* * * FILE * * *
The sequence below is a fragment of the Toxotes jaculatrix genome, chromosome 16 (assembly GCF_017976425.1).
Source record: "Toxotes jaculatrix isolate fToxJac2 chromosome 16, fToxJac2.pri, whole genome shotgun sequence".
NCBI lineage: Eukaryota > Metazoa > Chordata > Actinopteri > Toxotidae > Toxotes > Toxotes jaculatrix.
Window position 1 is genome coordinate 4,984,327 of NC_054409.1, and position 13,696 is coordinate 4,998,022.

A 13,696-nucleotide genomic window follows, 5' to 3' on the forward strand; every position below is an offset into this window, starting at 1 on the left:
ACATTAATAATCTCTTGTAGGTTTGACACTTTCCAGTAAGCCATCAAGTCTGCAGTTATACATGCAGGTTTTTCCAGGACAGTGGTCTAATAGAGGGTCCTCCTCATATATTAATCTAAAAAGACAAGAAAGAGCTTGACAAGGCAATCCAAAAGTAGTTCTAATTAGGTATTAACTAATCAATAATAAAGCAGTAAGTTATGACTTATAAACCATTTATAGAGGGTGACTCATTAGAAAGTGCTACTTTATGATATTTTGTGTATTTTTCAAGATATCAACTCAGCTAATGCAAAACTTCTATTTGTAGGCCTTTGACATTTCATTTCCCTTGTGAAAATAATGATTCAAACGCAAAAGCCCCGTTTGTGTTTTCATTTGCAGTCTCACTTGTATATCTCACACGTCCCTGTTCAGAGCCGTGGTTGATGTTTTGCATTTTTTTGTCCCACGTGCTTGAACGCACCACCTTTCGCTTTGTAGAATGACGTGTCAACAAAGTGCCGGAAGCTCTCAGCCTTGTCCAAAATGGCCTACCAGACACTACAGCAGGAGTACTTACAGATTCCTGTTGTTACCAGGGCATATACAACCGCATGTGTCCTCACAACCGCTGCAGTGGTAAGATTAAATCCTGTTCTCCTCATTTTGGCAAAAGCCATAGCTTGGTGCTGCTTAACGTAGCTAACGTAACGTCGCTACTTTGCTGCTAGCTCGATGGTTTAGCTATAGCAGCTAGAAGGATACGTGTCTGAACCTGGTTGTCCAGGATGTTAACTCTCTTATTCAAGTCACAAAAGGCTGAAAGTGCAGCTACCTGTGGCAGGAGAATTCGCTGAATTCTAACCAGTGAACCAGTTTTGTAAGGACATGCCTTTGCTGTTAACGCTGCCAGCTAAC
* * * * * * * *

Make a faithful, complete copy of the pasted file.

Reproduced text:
The sequence below is a fragment of the Toxotes jaculatrix genome, chromosome 16 (assembly GCF_017976425.1).
Source record: "Toxotes jaculatrix isolate fToxJac2 chromosome 16, fToxJac2.pri, whole genome shotgun sequence".
NCBI lineage: Eukaryota > Metazoa > Chordata > Actinopteri > Toxotidae > Toxotes > Toxotes jaculatrix.
Window position 1 is genome coordinate 4,984,327 of NC_054409.1, and position 13,696 is coordinate 4,998,022.

A 13,696-nucleotide genomic window follows, 5' to 3' on the forward strand; every position below is an offset into this window, starting at 1 on the left:
ACATTAATAATCTCTTGTAGGTTTGACACTTTCCAGTAAGCCATCAAGTCTGCAGTTATACATGCAGGTTTTTCCAGGACAGTGGTCTAATAGAGGGTCCTCCTCATATATTAATCTAAAAAGACAAGAAAGAGCTTGACAAGGCAATCCAAAAGTAGTTCTAATTAGGTATTAACTAATCAATAATAAAGCAGTAAGTTATGACTTATAAACCATTTATAGAGGGTGACTCATTAGAAAGTGCTACTTTATGATATTTTGTGTATTTTTCAAGATATCAACTCAGCTAATGCAAAACTTCTATTTGTAGGCCTTTGACATTTCATTTCCCTTGTGAAAATAATGATTCAAACGCAAAAGCCCCGTTTGTGTTTTCATTTGCAGTCTCACTTGTATATCTCACACGTCCCTGTTCAGAGCCGTGGTTGATGTTTTGCATTTTTTTGTCCCACGTGCTTGAACGCACCACCTTTCGCTTTGTAGAATGACGTGTCAACAAAGTGCCGGAAGCTCTCAGCCTTGTCCAAAATGGCCTACCAGACACTACAGCAGGAGTACTTACAGATTCCTGTTGTTACCAGGGCATATACAACCGCATGTGTCCTCACAACCGCTGCAGTGGTAAGATTAAATCCTGTTCTCCTCATTTTGGCAAAAGCCATAGCTTGGTGCTGCTTAACGTAGCTAACGTAACGTCGCTACTTTGCTGCTAGCTCGATGGTTTAGCTATAGCAGCTAGAAGGATACGTGTCTGAACCTGGTTGTCCAGGATGTTAACTCTCTTATTCAAGTCACAAAAGGCTGAAAGTGCAGCTACCTGTGGCAGGAGAATTCGCTGAATTCTAACCAGTGAACCAGTTTTGTAAGGACATGCCTTTGCTGTTAACGCTGCCAGCTAAC